One of the best things about life on earth is time; the passing of. I no longer want to break my work neighbor’s imitation beats by dre headphones. I no longer fantasize about stepping on them “by mistake”. My heckles are resting and show signs of staying down as far as this issue is concerned.
Walking Kampala’s streets with noise cancelling headphones wrapped around your head changes the way you experience many things.
First and most importantly, the headphones disarm street hecklers (who henceforth shall be referred to as Lokodo’s brothers).
Lokodo’s brothers have one method of operation. They identify their prey, line their ugly words up, wait for the lady to get within hearing distance and then attack. If they are feeling particularly creative, they grab some part of her body. Usually, she’ll just walk away struggling with a thousand and one feelings like “Should I turn back and slap? But what if they gang up and beat me? Should I just sit down and wail?”
The first time I walked past Kamwokya stage with my headphones on, I was nervous. The usual suspects arranged themselves along my path and everything from their body language to their eyes emanated lechery. When the moment of attack came, uncertainty danced on their faces. They froze for a couple of seconds and then one of them shouted, “Nyabo, owuliira?”
I sauntered on undisturbed and jubilant. The power of these men lies in whether or not the victim hears their disrespectful words. They couldn’t tell whether or not their talk would reach me and were thrown off balance. Somebody ululate with me!
The stings of Lokodo’s brothers have been blunted. I can happily wear whatever I want (short skirts, anybody?) and walk with as much “efujjo” as I desire.
Let me make it clear that these nasty men bother me even when I’m wearing maxi dresses. Anybody who believes that clothes cause rape and/or street molestation is a supporter of rape and deserves jail time for endorsing the behavior of rapists.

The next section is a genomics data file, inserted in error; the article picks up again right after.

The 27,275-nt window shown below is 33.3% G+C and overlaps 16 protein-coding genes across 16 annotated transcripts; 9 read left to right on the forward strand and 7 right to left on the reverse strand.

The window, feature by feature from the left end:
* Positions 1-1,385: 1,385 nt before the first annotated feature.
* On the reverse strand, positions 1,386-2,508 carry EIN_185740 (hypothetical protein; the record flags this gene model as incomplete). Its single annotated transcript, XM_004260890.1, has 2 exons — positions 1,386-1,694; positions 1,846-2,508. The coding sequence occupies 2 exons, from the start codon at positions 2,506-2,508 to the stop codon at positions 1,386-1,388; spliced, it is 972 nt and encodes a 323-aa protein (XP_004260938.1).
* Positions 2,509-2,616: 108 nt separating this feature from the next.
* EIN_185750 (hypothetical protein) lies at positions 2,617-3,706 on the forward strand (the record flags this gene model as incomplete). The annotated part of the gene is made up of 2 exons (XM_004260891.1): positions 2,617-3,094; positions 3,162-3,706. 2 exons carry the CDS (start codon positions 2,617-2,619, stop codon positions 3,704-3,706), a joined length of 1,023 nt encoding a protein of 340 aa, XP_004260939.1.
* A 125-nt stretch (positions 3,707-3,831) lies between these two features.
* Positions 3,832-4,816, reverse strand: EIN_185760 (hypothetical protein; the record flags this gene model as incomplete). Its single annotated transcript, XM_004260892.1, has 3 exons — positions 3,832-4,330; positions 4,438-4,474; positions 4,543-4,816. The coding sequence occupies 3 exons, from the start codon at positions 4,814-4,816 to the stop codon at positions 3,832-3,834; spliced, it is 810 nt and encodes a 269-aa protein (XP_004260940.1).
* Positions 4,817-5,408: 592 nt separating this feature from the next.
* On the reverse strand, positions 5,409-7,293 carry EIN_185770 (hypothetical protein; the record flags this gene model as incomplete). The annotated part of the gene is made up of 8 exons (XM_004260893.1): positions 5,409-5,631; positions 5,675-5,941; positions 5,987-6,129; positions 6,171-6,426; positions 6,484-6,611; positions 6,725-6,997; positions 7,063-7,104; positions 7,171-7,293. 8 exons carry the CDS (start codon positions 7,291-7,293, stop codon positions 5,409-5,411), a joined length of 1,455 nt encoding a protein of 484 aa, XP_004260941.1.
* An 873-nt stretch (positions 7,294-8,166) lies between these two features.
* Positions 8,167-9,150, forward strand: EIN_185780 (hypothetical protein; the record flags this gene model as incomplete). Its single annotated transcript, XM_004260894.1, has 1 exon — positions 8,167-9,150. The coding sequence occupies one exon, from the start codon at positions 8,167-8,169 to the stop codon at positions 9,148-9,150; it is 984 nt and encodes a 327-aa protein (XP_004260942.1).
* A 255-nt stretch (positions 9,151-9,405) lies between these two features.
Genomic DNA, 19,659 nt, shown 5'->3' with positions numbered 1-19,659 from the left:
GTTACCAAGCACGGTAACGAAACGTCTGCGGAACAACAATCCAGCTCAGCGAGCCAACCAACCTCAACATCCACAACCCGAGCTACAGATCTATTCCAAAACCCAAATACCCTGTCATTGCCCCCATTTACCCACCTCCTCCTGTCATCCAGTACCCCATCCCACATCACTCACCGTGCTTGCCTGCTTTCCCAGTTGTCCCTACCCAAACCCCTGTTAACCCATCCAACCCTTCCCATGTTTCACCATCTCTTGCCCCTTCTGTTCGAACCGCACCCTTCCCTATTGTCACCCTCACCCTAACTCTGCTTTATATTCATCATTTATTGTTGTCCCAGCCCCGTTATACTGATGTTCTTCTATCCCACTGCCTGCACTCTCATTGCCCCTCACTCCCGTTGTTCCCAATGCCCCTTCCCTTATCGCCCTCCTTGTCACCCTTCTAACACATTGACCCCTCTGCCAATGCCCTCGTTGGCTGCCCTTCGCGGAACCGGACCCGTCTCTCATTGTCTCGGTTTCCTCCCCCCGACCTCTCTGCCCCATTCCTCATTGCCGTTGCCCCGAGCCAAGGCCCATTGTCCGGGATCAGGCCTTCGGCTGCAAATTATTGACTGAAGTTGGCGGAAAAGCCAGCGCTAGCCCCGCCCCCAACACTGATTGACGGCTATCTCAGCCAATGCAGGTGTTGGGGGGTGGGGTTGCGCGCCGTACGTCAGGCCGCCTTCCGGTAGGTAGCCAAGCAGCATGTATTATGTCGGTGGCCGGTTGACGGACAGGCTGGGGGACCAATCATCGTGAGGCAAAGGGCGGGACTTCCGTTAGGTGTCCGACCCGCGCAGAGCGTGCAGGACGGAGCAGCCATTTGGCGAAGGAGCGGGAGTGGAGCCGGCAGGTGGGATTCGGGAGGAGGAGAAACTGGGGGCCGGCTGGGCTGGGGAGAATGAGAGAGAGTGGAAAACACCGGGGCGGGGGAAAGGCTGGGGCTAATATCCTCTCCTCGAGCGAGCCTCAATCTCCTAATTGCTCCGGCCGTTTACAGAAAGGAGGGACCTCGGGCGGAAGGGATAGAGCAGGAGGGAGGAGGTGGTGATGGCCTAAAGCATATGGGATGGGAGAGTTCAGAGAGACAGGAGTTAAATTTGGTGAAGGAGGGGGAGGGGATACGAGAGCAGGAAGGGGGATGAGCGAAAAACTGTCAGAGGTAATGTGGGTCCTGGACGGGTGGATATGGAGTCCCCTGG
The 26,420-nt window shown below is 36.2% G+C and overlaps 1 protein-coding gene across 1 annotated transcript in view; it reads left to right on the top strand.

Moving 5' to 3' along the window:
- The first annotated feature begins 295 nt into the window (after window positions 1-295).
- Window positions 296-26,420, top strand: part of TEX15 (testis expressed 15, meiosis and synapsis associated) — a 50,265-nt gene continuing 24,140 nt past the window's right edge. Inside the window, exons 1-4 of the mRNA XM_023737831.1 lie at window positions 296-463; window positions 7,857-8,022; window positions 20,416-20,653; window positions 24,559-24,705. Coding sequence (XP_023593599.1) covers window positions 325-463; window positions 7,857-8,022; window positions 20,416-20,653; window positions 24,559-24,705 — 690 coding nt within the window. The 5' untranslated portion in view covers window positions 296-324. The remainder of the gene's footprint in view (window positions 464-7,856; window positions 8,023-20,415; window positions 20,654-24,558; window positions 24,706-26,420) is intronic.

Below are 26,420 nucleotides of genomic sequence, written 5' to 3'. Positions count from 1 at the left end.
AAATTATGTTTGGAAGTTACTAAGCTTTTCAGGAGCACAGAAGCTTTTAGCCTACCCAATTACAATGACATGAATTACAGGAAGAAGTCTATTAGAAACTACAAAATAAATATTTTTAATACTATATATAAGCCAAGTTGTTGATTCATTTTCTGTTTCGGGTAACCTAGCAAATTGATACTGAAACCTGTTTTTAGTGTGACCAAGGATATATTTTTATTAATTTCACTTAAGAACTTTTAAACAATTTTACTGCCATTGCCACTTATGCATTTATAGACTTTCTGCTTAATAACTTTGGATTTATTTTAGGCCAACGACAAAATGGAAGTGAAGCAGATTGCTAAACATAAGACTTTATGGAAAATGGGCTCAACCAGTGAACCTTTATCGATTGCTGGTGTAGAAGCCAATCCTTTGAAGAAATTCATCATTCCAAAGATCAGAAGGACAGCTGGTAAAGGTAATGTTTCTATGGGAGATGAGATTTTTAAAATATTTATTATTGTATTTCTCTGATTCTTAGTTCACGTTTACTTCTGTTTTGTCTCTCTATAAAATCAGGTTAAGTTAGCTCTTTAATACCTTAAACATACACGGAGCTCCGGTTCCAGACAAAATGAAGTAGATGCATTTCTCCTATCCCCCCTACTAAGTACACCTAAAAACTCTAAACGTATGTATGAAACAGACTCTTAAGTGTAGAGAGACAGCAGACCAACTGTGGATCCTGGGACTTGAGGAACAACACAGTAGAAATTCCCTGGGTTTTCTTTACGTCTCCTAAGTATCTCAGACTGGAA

When I confirmed that headphones could save me from all kinds of unwanted street attention, I became addicted to them. They were like a curtain between me and the world, a curtain whose parting only I could control. The only time I didn’t wear them was bath time.
One evening after work, I stopped at a Tuskys. My plan was to visit a friend before heading home, so I wanted to get something fun like muffins. I bounced into the supermarket, picked what I needed, paid and left. Because I was feeling so energetic, I decided to walk to her house. So far so good.
A few meters from her gate, I realized that my hands were empty. My kaveera had vanished. I have never been more confused in my life. I retraced my steps and accosted not one, not two but three people, inquiring if they had perhaps seen a kaveera lying around. I’d say, “Excuse me, I’m sorry to bother you with such an absurd question, but could you have seen…or picked a kaveera with bread and muffins around here?” They were all carrying kaveeras that were shaped like mine. I suspected them all of picking my groceries and now withholding them from me. They all looked at me like I was mad.
When I arrived at Tuskys, I was received with a lot of laughter. It turns out that after paying, I’d swept out of the supermarket without my bundle and because of the music blasting into my head, hadn’t heard the workers calling me back.